The test of his passion for cold-blooded critters is Clem. The 10-foot-long, 450-pound alligator tries to eat Russ Johnson for lunch nearly every time Johnson steps into Clem's (very secure) pen. Such are the challenges of the Phoenix Herpetological Society's president and protector of all scaly creatures.
The test of his passion for cold-blooded critters is Clem.
The 10-foot-long, 450-pound alligator tries to eat Russ Johnson for lunch nearly every time Johnson steps into Clem's (very secure) pen.
Such are the challenges of the Phoenix Herpetological Society's president and protector of all scaly creatures.
The society quickly responds when dangerous or exotic reptiles — from Gila monsters to diamondback rattlers — are in distress. More than a thousand animals live at the sanctuary in northeast Scottsdale.
Johnson fetches the dehydrated, ill or neglected. Many end up being adopted by zoos or educational institutions once they're in good health; those legal to own — bearded dragon lizards or desert tortoises included — may be adopted as pets.
Johnson usually is the first one called by police and Arizona Game and Fish officers if a reptile is involved.
It happens more often than you might think — a renter packs up but leaves a python behind; police storming a drug house stop short at the sight of a "guard gator"; social workers find a "pet" cobra in a home with kids.
And in July 2005, the emergency was Clem.
When a former rancher agreed to sell land that would become part of the Grand Canyon-Parashant National Monument, it was with one condition — his beloved alligator was to be removed unharmed.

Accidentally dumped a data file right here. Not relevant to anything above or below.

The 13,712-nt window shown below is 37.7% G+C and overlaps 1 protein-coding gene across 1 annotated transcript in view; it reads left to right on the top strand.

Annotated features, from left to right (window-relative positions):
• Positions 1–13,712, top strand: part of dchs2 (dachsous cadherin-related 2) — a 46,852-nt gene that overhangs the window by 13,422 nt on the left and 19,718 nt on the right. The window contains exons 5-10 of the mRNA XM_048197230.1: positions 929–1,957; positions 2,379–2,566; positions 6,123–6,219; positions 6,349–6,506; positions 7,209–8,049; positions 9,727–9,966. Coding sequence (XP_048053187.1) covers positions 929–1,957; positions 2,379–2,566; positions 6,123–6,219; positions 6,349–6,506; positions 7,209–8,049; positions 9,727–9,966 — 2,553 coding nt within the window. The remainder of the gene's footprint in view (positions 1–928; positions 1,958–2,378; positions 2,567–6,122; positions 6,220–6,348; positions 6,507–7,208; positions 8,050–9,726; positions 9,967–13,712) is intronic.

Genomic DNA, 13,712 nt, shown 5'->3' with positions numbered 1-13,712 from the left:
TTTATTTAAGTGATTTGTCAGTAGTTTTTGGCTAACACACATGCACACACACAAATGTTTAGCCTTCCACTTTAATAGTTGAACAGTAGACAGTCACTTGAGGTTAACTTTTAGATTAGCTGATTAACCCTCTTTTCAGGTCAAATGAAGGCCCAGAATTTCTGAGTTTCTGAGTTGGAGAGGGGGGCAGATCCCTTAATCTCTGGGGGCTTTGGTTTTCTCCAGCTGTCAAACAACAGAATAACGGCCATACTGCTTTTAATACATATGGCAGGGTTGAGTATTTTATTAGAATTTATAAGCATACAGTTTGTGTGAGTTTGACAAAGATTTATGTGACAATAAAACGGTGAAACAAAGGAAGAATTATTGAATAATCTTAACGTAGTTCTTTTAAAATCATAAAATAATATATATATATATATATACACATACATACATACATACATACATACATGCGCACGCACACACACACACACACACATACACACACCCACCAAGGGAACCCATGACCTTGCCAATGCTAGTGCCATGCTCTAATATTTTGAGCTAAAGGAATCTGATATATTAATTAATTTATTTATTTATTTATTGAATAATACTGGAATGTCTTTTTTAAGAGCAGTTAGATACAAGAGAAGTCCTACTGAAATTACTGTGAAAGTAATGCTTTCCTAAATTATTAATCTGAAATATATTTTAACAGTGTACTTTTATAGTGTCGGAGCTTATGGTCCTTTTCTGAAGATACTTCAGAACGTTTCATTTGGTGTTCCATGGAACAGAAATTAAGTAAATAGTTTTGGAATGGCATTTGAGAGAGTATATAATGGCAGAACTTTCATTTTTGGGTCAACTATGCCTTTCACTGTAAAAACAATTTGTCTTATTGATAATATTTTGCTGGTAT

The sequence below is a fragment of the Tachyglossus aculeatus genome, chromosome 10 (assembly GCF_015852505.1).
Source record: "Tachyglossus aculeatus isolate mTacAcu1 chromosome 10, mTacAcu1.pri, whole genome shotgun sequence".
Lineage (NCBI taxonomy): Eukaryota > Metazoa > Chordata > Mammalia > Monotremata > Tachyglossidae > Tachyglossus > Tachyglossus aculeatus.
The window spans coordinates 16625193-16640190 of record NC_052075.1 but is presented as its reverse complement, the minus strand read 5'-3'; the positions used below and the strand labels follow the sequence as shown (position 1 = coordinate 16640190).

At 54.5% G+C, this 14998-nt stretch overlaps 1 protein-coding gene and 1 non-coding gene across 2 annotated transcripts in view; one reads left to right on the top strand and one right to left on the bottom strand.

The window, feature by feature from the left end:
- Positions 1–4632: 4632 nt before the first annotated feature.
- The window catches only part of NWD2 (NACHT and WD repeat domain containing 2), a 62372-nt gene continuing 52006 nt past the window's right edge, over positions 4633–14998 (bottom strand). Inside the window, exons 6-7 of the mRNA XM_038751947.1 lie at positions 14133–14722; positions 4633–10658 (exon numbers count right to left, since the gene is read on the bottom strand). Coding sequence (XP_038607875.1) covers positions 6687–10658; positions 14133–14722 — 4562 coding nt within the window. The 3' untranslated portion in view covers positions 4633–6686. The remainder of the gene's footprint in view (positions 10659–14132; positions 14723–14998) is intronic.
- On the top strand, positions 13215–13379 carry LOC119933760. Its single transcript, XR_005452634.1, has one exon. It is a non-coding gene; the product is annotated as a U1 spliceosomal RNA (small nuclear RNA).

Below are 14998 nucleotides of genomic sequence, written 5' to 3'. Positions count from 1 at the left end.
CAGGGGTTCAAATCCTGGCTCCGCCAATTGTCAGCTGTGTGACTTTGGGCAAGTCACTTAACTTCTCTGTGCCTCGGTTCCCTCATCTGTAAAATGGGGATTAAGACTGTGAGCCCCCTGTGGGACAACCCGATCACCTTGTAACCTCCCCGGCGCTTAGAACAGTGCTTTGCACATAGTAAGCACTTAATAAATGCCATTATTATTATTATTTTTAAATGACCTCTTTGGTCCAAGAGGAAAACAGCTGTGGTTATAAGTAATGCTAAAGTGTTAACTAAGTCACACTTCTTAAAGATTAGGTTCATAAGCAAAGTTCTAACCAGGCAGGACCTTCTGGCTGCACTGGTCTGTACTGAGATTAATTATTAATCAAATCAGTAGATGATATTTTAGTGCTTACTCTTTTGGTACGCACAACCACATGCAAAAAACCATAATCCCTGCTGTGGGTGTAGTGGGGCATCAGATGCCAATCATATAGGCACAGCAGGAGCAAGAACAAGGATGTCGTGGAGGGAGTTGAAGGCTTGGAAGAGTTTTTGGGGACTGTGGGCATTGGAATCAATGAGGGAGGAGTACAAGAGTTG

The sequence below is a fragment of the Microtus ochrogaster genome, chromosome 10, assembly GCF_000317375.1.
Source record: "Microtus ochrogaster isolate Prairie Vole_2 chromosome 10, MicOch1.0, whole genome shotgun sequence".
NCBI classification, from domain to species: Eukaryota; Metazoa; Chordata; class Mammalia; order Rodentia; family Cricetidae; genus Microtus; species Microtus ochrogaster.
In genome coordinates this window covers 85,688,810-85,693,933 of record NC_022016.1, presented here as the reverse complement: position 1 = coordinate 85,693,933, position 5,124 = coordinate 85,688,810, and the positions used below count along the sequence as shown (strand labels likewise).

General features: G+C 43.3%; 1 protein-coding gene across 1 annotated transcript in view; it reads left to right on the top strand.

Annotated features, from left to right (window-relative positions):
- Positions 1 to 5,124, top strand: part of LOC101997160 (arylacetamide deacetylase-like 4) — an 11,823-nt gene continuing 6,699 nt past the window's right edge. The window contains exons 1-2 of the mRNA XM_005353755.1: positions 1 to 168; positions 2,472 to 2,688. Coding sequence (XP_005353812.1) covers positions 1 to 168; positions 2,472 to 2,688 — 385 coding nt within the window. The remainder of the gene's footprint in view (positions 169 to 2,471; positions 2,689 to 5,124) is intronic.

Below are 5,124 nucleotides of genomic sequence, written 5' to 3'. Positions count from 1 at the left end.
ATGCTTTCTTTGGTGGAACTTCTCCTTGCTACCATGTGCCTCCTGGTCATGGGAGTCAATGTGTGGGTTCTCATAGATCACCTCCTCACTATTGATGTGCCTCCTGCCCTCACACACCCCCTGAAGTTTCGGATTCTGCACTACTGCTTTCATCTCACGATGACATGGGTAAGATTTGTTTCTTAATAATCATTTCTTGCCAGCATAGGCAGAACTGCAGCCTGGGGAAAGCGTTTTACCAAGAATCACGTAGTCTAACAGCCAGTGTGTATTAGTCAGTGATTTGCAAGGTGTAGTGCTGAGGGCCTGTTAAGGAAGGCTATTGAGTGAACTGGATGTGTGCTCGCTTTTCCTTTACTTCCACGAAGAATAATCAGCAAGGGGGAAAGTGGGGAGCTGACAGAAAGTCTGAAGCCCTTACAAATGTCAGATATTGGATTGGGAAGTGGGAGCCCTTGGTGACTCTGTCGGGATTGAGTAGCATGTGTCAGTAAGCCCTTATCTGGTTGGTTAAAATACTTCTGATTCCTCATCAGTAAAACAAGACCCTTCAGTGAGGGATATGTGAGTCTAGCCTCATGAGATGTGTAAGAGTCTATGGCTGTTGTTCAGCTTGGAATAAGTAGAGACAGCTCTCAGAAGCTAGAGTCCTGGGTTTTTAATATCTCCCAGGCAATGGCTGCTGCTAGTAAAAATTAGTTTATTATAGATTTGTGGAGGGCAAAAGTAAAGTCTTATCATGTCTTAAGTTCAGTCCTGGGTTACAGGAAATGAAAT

The Bureau of Land Management didn't know if Clem really existed, so they asked Johnson for help.
On a 114-degree day, Johnson tracked Clem to a pond and lured him into a snare loop. Clem was more than 8 feet long and, at 125 pounds, malnourished. Still, it took four men to wrestle Clem into a trailer.
Today, the gator has gained more than 300 pounds dining on three or four whole chickens two or three times a week at the Phoenix Herpetological Society, an educational nonprofit group founded nearly a decade ago by Johnson and Daniel Marchand.
At his size and with his temperament, Clem's not likely to find another home. But Johnson is adamant his mission is caring for just such creatures. He understands sane people won't swoon over a snarly gator that wouldn't hesitate to snack on a human limb. Yet Johnson considers him no different from a pound pup — just one with a really big bite.
"I guess I would equate it with a dachshund who didn't bite anybody, saying if you couldn't find a home for it, why not euthanize it?" Johnson said. "The animals we have didn't ask to come here."
The sanctuary offers a rare glimpse at some of the world's wildest creatures. Here, you can get a close look at more than 500 tortoises and lizards from around the globe and more than 200 snakes of all sizes — more than half of them venomous.